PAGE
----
Webinar Wrap-up: How to Work and Learn in Self-Isolation

On April 23, 2020, Miriam Veiss-Creque joined the first episode of Simplilearn’s Teaching Thursdays webinar series to talk about how we can all make the time and space in self-isolation to work productively and learn for personal and career development. Miriam is the Manager of Academic Affairs and Human Resources at Stanford University School of Medicine’s Department of Ophthalmology. She has been a community college instructor in Psychology and an academic and career counsellor, with over ten years working with adult learners, in both traditional and remote settings.

Miriam gave her advice and tips to deal with several of the questions we have all faced during the COVID-19 crisis.

What Challenges Arise for People Who Have to Work During Self-Isolation?

For those of us who have been required to abandon our offices and work from home, changes to our work environment pose a real challenge. Unless you were already working 100% remote, this is a major adjustment. Depending on your living situation, you may be dealing with a lack of dedicated workspace, interruptions from family members, or environmental distractions (e.g. noisy street, neighbours playing music).

Moreover, we all need to be aware that working during a crisis is a challenge in itself. A very real existential threat exists, and for those still working, we are asked to both ‘carry on’ with work and make major changes to how we operate our lives at the same time. It can be difficult to maintain productivity in the face of a pandemic.

People we know (both at work and in our personal lives) are all being impacted differently, and we need to be able to work with people at a variety of adjustment stages.  

This popular graphic has been shared on platforms like Facebook and LinkedIn. For those of us continuing to work during self-isolation, we need to maintain awareness of where we are on this spectrum and make room for our emotional and mental health needs.

covid19

Langeh, Monika [@drmonika_langeh]. (2020, March 29).What You Choose? [Twitter moment]. Retrieved from https://twitter.com/drmonika_langeh/status/1244472906685353989

You should take a moment, look at the graphic, and ask yourself: Where are you currently?

How Do You Maintain a Work Routine While on Self-Isolation?

When working from home, the time cues that we get in the office environment disappear. To stay productive, you need to create a new set of time cues that work for you while on your own.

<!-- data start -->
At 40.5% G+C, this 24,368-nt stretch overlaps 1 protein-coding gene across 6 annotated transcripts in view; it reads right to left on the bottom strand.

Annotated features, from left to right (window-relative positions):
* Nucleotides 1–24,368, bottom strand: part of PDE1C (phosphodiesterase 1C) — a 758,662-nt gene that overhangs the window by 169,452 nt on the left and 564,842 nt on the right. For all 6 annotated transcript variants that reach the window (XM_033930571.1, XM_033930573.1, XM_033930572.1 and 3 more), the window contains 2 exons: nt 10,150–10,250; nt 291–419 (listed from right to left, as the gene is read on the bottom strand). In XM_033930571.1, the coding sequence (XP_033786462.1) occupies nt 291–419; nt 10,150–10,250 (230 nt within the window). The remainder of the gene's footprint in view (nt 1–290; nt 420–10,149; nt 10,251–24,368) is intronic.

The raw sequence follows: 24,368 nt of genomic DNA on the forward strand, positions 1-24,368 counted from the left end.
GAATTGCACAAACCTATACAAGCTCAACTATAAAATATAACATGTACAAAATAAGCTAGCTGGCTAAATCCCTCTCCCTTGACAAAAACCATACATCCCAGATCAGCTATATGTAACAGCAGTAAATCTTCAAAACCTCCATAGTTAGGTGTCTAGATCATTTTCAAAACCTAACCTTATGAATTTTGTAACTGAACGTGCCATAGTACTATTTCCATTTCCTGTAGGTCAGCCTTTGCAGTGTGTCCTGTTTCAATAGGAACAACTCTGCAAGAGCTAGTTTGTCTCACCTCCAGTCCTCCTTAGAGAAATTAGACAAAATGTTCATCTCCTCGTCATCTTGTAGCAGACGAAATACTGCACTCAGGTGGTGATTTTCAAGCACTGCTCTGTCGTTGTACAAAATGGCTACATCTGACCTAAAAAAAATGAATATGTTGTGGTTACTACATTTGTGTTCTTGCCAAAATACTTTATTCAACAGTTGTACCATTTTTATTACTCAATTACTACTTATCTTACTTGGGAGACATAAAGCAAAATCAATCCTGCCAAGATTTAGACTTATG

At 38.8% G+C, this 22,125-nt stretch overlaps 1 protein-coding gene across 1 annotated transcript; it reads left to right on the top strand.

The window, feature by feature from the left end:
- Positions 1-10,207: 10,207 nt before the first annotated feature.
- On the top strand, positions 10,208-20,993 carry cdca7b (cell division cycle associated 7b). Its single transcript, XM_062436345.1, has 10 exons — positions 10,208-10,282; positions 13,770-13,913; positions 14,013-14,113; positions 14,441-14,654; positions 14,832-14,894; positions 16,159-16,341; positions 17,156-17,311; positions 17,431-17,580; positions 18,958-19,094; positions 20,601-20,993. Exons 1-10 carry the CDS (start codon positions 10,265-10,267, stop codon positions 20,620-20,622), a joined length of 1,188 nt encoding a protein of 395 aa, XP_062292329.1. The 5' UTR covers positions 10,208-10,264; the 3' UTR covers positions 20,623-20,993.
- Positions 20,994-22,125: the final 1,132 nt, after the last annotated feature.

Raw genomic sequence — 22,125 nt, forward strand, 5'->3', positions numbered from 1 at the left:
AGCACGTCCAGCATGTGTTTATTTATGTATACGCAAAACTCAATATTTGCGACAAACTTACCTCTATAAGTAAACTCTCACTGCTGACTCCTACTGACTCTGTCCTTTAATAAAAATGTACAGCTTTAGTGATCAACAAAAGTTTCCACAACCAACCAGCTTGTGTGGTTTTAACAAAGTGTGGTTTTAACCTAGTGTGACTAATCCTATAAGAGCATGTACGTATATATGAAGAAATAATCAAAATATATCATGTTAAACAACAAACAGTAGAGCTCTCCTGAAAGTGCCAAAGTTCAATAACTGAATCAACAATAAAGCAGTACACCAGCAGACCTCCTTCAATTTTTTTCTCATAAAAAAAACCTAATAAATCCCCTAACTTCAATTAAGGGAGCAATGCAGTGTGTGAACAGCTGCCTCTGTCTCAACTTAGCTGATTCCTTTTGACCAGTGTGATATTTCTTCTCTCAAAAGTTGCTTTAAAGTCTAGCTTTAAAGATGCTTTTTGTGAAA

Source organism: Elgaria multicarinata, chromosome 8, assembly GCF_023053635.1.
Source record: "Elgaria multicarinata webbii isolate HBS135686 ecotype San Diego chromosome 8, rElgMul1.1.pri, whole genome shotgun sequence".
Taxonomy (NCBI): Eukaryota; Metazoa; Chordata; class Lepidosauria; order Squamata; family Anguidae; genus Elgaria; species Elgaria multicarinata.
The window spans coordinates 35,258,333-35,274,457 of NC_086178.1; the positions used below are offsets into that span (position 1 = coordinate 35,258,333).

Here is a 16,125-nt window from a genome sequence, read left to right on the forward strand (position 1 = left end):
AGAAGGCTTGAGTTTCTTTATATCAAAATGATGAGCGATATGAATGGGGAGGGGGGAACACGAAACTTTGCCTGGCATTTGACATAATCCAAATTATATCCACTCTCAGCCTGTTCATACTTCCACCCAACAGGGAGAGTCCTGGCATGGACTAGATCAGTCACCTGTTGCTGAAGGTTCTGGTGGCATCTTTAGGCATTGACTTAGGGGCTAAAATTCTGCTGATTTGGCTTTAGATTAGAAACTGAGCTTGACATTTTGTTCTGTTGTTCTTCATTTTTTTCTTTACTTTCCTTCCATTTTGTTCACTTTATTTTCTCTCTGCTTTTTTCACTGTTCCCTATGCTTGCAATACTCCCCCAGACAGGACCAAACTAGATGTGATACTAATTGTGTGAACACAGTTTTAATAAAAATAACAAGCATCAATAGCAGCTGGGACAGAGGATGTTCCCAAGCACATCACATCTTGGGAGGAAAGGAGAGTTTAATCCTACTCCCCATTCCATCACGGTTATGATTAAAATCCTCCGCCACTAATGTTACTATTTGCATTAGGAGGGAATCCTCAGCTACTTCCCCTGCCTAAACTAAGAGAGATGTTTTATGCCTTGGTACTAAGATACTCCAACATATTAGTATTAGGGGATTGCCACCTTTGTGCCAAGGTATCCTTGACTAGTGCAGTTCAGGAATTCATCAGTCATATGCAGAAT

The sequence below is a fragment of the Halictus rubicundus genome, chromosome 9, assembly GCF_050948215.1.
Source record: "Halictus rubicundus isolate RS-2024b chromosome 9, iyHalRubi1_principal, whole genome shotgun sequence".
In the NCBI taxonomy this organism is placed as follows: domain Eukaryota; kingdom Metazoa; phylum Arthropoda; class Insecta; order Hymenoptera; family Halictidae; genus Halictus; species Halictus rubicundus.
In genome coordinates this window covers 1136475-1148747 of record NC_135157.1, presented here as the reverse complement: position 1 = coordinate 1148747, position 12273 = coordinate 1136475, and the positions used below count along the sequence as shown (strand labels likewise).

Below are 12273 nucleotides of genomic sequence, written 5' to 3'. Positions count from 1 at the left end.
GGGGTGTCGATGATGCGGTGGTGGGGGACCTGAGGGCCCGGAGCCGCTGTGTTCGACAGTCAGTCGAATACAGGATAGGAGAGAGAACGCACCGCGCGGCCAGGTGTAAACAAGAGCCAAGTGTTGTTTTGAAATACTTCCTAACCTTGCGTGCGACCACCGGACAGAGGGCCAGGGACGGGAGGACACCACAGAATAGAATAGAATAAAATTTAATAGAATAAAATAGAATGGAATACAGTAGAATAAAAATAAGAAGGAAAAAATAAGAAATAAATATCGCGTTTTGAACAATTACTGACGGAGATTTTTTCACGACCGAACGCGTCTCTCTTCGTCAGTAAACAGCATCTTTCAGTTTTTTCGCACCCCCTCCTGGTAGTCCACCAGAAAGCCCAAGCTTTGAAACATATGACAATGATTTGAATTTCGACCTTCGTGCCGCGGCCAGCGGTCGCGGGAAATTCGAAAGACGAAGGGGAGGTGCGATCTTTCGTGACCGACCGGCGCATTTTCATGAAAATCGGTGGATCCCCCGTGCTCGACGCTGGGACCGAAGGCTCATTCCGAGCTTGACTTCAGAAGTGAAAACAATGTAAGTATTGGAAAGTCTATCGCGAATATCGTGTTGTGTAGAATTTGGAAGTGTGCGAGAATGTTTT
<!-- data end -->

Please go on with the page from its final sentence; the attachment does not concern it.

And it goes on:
Schedule and structure are key. Take breaks, eat meals, end your work on time, and protect the boundaries of those personal time zones.

One tip that helps to set those boundaries is to designate a workspace that is as separate as possible from your living spaces. Behaviourists know that we behave differently based on cues in our environment, so if you have a separate workspace, you will put your mind into work mode just by entering it. Try to establish a workspace that you do not use for other purposes.  Make a ritual at the beginning and end of the day to signify the transition from work time to ‘off’ time.

When you set up that workspace, several considerations deal both with how you do your work and how you think about doing work.

  • Ergonomics: you (and your organization) must take precautions to ensure appropriate ergonomic set up is still considered. You do not want to come out of this experience with a bad back or carpal tunnel! If you have a special ergonomic set up in your normal office, consider getting permission from your organization to take that equipment home for your remote workspace. If you need a special ergonomic aid such as a computer monitor stand or a wrist rest, ask your employer if they will buy it for you or reimburse you for it. Keeping you healthy and productive is in their interest.
  • Lighting: do you have a window near your workspace for natural light? If not, consider purchasing a sunlight lamp for your workspace. Make sure you have enough natural and artificial light set up properly to ensure you are not overly straining your eyes: for example, use lighting to keep from using a bright computer monitor in a dark room.